China IP Protection: Will it Ever Get Better?

I received a somewhat ranting email the other day from a highly respected China law academic in response to my having been interviewed in an article about IKEA’s stores being copied in China.

Below is the heart of the email:

1. No one in the world thinks China “cares” about intellectual property, in the sense it will voluntarily comply with Western notions of how IP law works or should work.

2. The Chinese do care about IP in the sense that they recognize its value. That is why they will copy whatever they are legally or practically able to copy. For example, on the legal side, it is possible to trademark a color scheme. If IKEA did not trademark its color scheme, then it is perfectly legal for a Chinese company to use that color scheme in its own trade dress. On the practical side, if foreign companies do not pursue infringers in the courts, there is no practical reason not to copy foreign companies if you think it will give you an advantage in the China market.

3. If foreign companies are not willing to register and then defend their copyrights and trade dress in China, they deserve what they get. As China gets more prosperous, the problem will get worse, not better.

There is a more interesting issue, however. The Chinese know this Kunming store is NOT a real IKEA store; they know it is just a Chinese copy. They know it is a fake. So why do they shop there? There are two reasons: 1) the IKEA product is all made in China, so the store is actually selling exactly the same product (or at least this is believed to be the case), so in that sense it is not a fake, and 2) the fake product is cheaper than the IKEA trademarked product, and Chinese only care about price. They don’t care about atmosphere or service or interior design. This leads to their only wanting the foreign brand at the cheap price. So it is mostly about what the Chinese want. They want cheap with no frills. The fake store gives them what they want.

This all leads to another question. China is full of fakes. The eggs are fake, the Baijiu is fake, the wine is fake, the clothing is fake, the phones are fake, the bags and shoes are fake, the antiques are fake. There is no other country in the world even close to China on this. Not India, not Russia, not Brazil, not Vietnam, not Thailand, not Mexico, not Indonesia: not anywhere.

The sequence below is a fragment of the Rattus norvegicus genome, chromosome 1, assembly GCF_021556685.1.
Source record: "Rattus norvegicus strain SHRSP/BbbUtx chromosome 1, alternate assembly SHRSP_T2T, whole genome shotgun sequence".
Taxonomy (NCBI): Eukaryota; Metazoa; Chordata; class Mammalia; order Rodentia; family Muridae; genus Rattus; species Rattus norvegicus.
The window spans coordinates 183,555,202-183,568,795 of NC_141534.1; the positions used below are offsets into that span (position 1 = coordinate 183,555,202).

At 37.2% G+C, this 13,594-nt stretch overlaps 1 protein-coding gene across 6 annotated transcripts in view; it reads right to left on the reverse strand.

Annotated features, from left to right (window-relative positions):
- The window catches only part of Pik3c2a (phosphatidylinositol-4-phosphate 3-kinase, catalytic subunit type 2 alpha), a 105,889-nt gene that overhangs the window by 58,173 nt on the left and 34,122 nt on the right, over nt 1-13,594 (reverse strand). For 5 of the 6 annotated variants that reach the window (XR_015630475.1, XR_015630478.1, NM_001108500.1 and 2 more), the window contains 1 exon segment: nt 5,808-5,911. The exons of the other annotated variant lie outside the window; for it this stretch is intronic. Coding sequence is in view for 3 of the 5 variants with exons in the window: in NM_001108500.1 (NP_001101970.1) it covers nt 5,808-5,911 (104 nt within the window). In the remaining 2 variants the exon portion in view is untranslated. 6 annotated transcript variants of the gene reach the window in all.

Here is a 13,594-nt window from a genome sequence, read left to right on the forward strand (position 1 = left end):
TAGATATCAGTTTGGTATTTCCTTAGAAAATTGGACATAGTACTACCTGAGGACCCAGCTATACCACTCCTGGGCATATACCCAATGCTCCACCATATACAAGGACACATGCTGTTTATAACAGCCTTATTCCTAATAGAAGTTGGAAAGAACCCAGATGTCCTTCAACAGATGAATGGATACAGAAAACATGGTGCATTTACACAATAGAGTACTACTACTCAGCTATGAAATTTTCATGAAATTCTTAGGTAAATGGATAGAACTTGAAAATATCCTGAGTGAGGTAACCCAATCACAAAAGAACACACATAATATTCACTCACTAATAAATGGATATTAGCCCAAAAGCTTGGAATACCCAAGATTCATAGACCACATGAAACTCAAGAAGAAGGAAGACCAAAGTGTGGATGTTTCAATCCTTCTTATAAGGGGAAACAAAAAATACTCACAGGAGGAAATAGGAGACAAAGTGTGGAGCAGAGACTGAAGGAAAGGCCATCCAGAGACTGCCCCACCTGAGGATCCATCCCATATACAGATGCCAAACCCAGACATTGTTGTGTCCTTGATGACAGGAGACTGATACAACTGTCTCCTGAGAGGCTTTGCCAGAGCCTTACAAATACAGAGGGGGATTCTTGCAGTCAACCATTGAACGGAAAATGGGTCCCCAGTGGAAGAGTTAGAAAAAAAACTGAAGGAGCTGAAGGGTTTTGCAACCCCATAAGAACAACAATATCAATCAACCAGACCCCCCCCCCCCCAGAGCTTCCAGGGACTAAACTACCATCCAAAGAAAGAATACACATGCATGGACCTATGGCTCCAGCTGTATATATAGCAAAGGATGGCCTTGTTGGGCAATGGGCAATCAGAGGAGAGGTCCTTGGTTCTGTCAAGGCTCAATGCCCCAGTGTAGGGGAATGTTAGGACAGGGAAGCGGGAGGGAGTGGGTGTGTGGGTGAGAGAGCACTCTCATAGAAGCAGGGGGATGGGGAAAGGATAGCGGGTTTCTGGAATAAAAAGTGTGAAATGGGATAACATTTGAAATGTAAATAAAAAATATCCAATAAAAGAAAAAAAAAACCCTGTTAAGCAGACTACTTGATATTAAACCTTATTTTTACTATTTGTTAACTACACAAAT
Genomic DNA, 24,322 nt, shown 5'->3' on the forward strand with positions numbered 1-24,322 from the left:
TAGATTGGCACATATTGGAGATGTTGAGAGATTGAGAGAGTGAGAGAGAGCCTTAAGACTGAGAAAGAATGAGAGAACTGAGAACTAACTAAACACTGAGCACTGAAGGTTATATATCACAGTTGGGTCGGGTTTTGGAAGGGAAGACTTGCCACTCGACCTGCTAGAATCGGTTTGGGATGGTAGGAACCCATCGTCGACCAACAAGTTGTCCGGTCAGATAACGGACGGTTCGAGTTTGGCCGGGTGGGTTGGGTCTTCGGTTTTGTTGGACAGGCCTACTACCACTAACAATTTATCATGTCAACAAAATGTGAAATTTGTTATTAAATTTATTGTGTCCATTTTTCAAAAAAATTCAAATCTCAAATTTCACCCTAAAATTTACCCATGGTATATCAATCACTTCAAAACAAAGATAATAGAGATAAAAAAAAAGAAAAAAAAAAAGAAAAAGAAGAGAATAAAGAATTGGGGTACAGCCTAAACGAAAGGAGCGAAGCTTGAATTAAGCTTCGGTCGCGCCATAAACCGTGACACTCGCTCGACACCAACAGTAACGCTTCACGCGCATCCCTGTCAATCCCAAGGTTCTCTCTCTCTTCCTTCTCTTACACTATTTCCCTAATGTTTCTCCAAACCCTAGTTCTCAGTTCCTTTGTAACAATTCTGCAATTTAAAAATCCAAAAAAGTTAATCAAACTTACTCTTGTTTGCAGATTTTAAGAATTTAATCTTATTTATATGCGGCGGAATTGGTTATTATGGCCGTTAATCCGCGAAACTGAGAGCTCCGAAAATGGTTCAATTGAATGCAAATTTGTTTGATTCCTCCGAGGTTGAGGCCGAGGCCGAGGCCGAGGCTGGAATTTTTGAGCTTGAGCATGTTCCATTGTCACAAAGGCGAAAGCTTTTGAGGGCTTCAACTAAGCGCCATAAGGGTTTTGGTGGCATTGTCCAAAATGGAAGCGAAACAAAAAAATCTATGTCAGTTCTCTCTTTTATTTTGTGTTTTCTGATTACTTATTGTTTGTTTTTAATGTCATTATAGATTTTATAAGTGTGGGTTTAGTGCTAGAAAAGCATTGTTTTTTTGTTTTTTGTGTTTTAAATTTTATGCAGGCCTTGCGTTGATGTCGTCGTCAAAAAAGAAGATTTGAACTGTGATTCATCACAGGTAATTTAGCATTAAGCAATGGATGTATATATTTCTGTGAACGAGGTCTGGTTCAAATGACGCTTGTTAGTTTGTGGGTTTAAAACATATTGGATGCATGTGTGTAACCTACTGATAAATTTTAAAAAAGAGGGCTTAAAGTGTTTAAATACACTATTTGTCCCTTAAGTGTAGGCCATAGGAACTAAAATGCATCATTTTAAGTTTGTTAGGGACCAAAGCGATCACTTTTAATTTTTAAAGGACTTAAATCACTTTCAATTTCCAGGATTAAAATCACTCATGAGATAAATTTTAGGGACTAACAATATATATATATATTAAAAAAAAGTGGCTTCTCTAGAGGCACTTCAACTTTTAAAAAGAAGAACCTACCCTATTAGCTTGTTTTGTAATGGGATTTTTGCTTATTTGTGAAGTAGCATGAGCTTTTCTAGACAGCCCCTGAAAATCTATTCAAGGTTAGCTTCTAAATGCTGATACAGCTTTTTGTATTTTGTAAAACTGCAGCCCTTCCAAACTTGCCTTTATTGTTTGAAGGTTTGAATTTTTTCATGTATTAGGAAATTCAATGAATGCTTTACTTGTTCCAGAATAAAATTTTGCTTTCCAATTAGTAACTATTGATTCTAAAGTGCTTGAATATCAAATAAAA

The Chinese are supposed to love food, but they live in a world of low quality, fake and poisoned food. Why? What’s wrong with China? Will this continue? Is it part of the internal design of Chinese culture, or is it a temporary response to the Leninist single party state? I used to think it was due to population pressure, but the different experience of India, Pakistan and Indonesia shows population pressure is not the reason. There is actually greater overall population density in Holland than in China. So what is actually going on? I really do not understand the current situation in China.

Which leads to another issue: copying is not innovation. If China remains at the copy stage and never moves to the learning and creating stage, where will China be in the future? My own view is that China will not change and that China in the future will be a somewhat poor, quaint country that will be a good place to visit and maybe a good place to retire. All this current interest in China as a future modern superpower is temporary, I think.

Is this person right or has he gone too far? What do you think?

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